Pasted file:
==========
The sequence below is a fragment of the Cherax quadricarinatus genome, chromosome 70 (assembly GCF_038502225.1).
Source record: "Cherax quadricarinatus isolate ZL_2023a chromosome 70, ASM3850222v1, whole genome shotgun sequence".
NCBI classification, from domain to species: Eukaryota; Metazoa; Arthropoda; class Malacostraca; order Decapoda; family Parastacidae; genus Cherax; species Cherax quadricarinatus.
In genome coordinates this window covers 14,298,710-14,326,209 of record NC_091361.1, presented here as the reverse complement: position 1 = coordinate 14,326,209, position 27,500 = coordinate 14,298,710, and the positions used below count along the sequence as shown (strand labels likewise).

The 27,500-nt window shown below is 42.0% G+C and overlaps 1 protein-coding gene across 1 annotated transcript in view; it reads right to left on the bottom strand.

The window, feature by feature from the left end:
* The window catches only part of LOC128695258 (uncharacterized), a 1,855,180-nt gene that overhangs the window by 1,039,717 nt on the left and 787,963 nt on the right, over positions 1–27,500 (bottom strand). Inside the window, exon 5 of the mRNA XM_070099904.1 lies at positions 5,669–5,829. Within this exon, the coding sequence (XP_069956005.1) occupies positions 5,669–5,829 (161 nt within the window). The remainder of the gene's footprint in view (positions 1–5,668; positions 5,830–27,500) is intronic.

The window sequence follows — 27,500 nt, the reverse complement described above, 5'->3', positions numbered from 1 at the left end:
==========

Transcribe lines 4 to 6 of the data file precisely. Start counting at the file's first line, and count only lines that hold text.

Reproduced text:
In genome coordinates this window covers 14,298,710-14,326,209 of record NC_091361.1, presented here as the reverse complement: position 1 = coordinate 14,326,209, position 27,500 = coordinate 14,298,710, and the positions used below count along the sequence as shown (strand labels likewise).

The 27,500-nt window shown below is 42.0% G+C and overlaps 1 protein-coding gene across 1 annotated transcript in view; it reads right to left on the bottom strand.

The window, feature by feature from the left end: